I was a babyface for my entire career. I asked to have just one run as a heel, but I was deemed “past the point of a turn”. To be fair, they may have been right. I understand people’s motivations as well as I understand an arm drag. “The Dragon” has the soul of a babyface.
Professor Dwayne Johnson
The Great One is going to teach you how to use social media. Now The Rock would delight in telling you about The Three P’s of twitter, and he would have all sorts of jokes about taking a whizz, and how Paul Heyman smells of tinkle. But we’re not supposed to be smelling anything right now, specifically not what The Rock is cookin’, and we’re going to channel Lance Storm and be serious for a moment. You’re going to be listening to Dwayne today, because social media requires more than just a one-dimensional character.
The first P is Positivity. You are going to have all sorts of people sending you negative messages, and you must not fall for the bait. Do not fall for the bait. Do not re-tweet it, do not engage in an argument. I believe in PMA, that’s Positive Mental Attitude, and that means optimism in all that you do. I like to send out inspirational quotes, and back them up with examples of how I’m attacking my day with hope and determination.
I live this attitude, and it has a way of instilling a positive feeling in others. When I start my day at 4am with a killer cardio routine and a smile, that is a badass demonstration of inspiration and perspiration. You would not believe how many people have made a positive change in their lives because I preach it - and I live it.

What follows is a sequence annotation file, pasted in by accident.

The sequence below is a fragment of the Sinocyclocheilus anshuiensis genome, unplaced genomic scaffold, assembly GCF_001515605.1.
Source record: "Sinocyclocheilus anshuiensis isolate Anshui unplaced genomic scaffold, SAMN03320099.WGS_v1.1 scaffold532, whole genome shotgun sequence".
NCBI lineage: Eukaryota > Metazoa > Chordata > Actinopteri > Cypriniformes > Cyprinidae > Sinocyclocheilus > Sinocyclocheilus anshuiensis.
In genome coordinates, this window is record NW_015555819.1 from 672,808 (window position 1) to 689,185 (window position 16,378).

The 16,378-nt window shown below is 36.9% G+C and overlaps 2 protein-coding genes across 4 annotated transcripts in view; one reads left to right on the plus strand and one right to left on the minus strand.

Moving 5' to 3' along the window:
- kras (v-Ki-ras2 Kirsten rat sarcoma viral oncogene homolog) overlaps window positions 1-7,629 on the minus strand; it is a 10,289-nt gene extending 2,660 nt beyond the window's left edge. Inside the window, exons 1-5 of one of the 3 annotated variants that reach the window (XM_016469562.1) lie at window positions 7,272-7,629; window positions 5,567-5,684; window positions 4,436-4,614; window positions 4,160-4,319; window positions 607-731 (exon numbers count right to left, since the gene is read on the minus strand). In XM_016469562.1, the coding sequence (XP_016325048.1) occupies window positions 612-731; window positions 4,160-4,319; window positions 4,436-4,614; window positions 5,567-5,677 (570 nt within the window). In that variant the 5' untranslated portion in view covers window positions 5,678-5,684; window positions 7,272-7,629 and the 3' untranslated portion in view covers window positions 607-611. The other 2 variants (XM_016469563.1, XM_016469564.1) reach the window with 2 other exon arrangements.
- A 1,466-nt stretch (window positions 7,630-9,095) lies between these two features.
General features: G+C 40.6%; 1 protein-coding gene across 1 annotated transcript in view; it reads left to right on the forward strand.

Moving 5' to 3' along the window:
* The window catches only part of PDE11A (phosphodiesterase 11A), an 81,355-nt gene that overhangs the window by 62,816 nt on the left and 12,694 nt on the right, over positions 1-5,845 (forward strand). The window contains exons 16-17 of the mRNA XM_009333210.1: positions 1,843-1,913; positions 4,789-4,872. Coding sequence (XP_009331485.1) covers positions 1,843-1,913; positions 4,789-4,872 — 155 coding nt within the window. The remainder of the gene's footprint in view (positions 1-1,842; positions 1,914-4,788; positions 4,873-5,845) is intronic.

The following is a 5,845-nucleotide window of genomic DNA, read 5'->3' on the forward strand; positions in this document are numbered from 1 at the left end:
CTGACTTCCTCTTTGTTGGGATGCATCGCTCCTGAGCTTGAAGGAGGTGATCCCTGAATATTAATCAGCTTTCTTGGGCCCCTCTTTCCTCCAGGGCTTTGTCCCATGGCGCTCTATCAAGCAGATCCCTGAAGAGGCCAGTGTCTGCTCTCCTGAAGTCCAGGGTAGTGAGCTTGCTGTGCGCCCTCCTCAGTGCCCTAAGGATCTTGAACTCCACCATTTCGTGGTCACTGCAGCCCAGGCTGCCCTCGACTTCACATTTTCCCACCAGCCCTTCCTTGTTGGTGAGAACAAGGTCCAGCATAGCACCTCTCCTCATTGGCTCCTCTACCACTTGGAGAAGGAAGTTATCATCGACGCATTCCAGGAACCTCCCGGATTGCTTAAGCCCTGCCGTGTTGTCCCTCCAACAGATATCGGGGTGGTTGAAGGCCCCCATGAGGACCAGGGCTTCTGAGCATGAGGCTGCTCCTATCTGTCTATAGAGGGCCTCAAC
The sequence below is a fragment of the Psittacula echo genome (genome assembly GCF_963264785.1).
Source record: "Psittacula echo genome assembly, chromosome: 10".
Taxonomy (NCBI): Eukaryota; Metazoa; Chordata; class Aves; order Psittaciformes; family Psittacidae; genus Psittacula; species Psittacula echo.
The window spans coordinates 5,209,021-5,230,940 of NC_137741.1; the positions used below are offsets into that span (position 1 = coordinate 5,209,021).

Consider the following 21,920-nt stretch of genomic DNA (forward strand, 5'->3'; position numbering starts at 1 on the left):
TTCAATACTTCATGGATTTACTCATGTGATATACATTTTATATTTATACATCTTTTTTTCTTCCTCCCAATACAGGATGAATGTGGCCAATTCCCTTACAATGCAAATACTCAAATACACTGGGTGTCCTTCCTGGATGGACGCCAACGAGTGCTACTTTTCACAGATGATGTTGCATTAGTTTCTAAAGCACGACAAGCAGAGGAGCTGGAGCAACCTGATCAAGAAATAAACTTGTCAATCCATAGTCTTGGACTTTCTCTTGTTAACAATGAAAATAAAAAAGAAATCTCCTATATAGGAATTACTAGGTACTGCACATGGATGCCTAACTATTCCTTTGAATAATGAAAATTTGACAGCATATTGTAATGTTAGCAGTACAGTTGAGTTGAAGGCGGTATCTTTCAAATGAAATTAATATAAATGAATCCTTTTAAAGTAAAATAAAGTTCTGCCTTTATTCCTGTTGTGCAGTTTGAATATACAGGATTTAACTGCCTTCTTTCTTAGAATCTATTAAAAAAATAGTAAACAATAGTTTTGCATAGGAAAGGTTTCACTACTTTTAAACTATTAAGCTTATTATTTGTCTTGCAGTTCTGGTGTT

The second P is Pictures, because visual appeal adds another dimension to my persona. When I hit the pavement at 4am, I take a photo. And I tweet that photo right away, so that Bob in Portland and Rohit in New Delhi can feel like they’ve got a special bond with me, out on that cold morning. Real time is important, and so is real life, and I’m blessed with an extraordinary life.
I share photos of glamorous moments with my famous friends. I share photos of goofy moments at home. I give people the feeling that they are in the inner sanctum of my life. It’s not all red carpets, but the red carpets are pretty damn cool, and I drop names for a touch of star power. I don’t take any of it for granted. Being gracious is a part of PMA. Come into my kitchen for a day of legendary cheat meals; watch me ham it up with my daughter. I have a regular life too – I just have my own lighting crew with me for it.